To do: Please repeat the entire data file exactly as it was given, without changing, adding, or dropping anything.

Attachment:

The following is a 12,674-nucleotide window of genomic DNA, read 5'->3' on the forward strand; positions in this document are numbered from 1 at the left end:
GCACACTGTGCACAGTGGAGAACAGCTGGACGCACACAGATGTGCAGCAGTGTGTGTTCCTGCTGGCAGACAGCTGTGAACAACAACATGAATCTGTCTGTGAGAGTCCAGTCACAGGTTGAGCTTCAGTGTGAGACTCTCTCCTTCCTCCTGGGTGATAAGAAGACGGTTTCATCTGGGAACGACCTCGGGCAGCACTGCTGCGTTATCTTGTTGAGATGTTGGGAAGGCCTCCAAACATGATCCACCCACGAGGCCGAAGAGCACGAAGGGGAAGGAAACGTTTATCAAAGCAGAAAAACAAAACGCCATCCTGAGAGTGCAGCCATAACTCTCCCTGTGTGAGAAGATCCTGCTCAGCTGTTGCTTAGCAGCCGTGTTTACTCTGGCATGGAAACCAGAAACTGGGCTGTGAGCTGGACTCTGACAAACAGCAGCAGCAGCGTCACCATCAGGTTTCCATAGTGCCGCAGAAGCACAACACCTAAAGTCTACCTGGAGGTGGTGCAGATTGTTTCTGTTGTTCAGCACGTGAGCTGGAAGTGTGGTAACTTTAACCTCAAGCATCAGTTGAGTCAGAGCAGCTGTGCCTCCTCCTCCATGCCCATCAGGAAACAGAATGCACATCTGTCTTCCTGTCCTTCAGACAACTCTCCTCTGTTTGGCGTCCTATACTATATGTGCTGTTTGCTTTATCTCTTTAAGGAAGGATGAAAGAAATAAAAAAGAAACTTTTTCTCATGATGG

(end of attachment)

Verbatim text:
The following is a 12,674-nucleotide window of genomic DNA, read 5'->3' on the forward strand; positions in this document are numbered from 1 at the left end:
GCACACTGTGCACAGTGGAGAACAGCTGGACGCACACAGATGTGCAGCAGTGTGTGTTCCTGCTGGCAGACAGCTGTGAACAACAACATGAATCTGTCTGTGAGAGTCCAGTCACAGGTTGAGCTTCAGTGTGAGACTCTCTCCTTCCTCCTGGGTGATAAGAAGACGGTTTCATCTGGGAACGACCTCGGGCAGCACTGCTGCGTTATCTTGTTGAGATGTTGGGAAGGCCTCCAAACATGATCCACCCACGAGGCCGAAGAGCACGAAGGGGAAGGAAACGTTTATCAAAGCAGAAAAACAAAACGCCATCCTGAGAGTGCAGCCATAACTCTCCCTGTGTGAGAAGATCCTGCTCAGCTGTTGCTTAGCAGCCGTGTTTACTCTGGCATGGAAACCAGAAACTGGGCTGTGAGCTGGACTCTGACAAACAGCAGCAGCAGCGTCACCATCAGGTTTCCATAGTGCCGCAGAAGCACAACACCTAAAGTCTACCTGGAGGTGGTGCAGATTGTTTCTGTTGTTCAGCACGTGAGCTGGAAGTGTGGTAACTTTAACCTCAAGCATCAGTTGAGTCAGAGCAGCTGTGCCTCCTCCTCCATGCCCATCAGGAAACAGAATGCACATCTGTCTTCCTGTCCTTCAGACAACTCTCCTCTGTTTGGCGTCCTATACTATATGTGCTGTTTGCTTTATCTCTTTAAGGAAGGATGAAAGAAATAAAAAAGAAACTTTTTCTCATGATGG